Drug metabolism and disposition: the biological fate of chemicals

Metabolites of nicotine in rat brain after peripheral nicotine administration. Cotinine, nornicotine, and norcotinine.

PMID 9010629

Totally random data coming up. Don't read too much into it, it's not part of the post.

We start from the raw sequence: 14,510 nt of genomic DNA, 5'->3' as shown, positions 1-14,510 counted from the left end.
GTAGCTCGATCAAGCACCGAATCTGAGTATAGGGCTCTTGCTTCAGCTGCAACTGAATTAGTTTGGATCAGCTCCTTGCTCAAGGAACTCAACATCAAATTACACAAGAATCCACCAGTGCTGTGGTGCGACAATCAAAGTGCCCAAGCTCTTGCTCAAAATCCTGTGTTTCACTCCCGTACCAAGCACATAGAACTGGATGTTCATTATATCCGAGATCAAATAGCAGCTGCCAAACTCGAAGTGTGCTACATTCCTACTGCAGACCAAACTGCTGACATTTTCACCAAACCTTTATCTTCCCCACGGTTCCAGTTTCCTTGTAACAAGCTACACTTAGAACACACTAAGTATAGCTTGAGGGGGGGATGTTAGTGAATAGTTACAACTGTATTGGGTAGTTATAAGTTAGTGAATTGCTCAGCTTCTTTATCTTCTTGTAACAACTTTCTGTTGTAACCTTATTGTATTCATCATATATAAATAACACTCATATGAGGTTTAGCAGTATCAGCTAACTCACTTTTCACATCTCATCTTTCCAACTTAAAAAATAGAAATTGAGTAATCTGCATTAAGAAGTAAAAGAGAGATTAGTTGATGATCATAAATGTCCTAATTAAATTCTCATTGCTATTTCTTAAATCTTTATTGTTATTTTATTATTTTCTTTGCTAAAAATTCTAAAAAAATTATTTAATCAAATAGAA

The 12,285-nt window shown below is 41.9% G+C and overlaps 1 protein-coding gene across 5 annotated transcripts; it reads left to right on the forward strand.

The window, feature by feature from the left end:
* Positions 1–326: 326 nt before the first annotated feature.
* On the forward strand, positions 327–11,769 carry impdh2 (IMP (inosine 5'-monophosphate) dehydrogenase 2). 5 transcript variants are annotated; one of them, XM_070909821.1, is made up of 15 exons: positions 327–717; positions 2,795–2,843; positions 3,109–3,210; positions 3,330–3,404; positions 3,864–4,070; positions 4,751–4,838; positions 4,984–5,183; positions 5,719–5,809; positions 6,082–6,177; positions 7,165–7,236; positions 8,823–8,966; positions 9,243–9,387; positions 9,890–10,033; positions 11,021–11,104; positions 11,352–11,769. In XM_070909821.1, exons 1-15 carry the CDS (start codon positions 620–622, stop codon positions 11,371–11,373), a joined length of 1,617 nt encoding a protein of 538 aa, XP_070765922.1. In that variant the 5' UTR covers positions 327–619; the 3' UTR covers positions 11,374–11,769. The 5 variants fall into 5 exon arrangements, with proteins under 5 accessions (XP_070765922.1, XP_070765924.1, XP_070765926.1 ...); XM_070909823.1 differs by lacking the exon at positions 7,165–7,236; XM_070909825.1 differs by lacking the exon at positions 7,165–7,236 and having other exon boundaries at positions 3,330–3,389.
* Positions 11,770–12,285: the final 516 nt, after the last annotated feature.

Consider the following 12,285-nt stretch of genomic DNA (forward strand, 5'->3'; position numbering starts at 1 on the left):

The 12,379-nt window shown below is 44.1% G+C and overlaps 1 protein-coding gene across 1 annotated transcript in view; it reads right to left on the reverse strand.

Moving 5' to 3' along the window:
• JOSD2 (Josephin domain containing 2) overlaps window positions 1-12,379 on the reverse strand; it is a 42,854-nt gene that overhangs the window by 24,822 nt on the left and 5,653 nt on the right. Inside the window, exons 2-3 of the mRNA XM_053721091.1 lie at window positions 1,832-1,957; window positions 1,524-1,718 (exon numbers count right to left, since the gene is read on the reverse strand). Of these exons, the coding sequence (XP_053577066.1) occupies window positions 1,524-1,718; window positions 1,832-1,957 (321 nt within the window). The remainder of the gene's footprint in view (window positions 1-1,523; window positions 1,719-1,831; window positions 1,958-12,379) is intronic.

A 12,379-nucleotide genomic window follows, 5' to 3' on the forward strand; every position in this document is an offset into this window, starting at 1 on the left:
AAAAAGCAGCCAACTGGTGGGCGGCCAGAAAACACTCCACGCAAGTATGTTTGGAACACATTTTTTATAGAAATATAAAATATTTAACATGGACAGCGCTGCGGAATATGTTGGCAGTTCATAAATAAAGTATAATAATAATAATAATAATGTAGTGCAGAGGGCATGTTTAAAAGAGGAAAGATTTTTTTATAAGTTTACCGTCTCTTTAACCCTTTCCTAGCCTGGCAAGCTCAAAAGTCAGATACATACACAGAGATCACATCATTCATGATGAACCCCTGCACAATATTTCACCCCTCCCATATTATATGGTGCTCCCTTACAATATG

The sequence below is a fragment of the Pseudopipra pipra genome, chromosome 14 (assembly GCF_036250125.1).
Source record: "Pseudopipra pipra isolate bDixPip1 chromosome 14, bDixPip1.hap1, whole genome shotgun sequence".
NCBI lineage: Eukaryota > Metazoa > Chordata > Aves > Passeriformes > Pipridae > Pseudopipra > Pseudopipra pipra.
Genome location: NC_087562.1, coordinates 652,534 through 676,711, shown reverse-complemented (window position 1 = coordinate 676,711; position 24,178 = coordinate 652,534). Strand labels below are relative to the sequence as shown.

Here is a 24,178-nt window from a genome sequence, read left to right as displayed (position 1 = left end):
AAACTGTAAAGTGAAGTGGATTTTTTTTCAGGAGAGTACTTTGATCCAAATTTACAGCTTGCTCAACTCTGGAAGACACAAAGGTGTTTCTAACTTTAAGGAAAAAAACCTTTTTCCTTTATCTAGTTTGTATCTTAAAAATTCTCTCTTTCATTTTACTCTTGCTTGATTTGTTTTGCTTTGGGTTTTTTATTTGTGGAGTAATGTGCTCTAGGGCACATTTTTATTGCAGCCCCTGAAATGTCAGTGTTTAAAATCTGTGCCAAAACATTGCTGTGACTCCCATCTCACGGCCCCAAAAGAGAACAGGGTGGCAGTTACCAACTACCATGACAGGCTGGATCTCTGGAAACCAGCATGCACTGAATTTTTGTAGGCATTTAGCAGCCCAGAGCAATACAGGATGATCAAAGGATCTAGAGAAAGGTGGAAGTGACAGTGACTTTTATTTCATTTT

The time course of nicotine metabolite appearance in brain from 5 min-18 hr after subcutaneous administration of S-(-)-[3H-N-methyl]nicotine was determined. Results demonstrated that metabolite appearance in brain was greatest at 4 hr postadministration, whereas levels of nicotine were greatly diminished at this time point. For determination of N-demethylated metabolites, (+/-)-[2'-14C]nicotine was administered subcutaneously to rats, and the presence of nicotine and nicotine metabolites in brain supernatant was determined 4 hr postadministration. Using high-performance liquid radiochromatographic analysis, nicotine and three nicotine metabolites (cotinine, nornicotine, and norcotinine) were identified in brain, together with a fourth minor, unidentified metabolite. After subcutaneous administration of S-(-)-[G-3H]cotinine, significant amounts of cotinine were found in brain over an 18-hr postadministration period; however, no cotinine metabolites were detected. Therefore, cotinine is able to pass the blood-brain barrier and access the central nervous system, but is not biotransformed in brain. Thus, this is the first report of norcotinine as a central nervous system nicotine metabolite. Data indicate that norcotinine detected in brain after peripheral nicotine administration most likely originates from 5'-C-oxidation of brain nornicotine, rather than from N-demethylation of cotinine, as occurs peripherally. Because peripheral biotransformation of nicotine to nornicotine is a minor pathway, the relatively high levels of nornicotine found in brain after peripheral nicotine administration suggest that nornicotine is formed via oxidative N-demethylation of nicotine locally in brain. Nornicotine is pharmacologically active; thus, its presence in brain after peripheral nicotine administration indicates that nornicotine may contribute to the neuropharmacological effects of nicotine and tobacco use.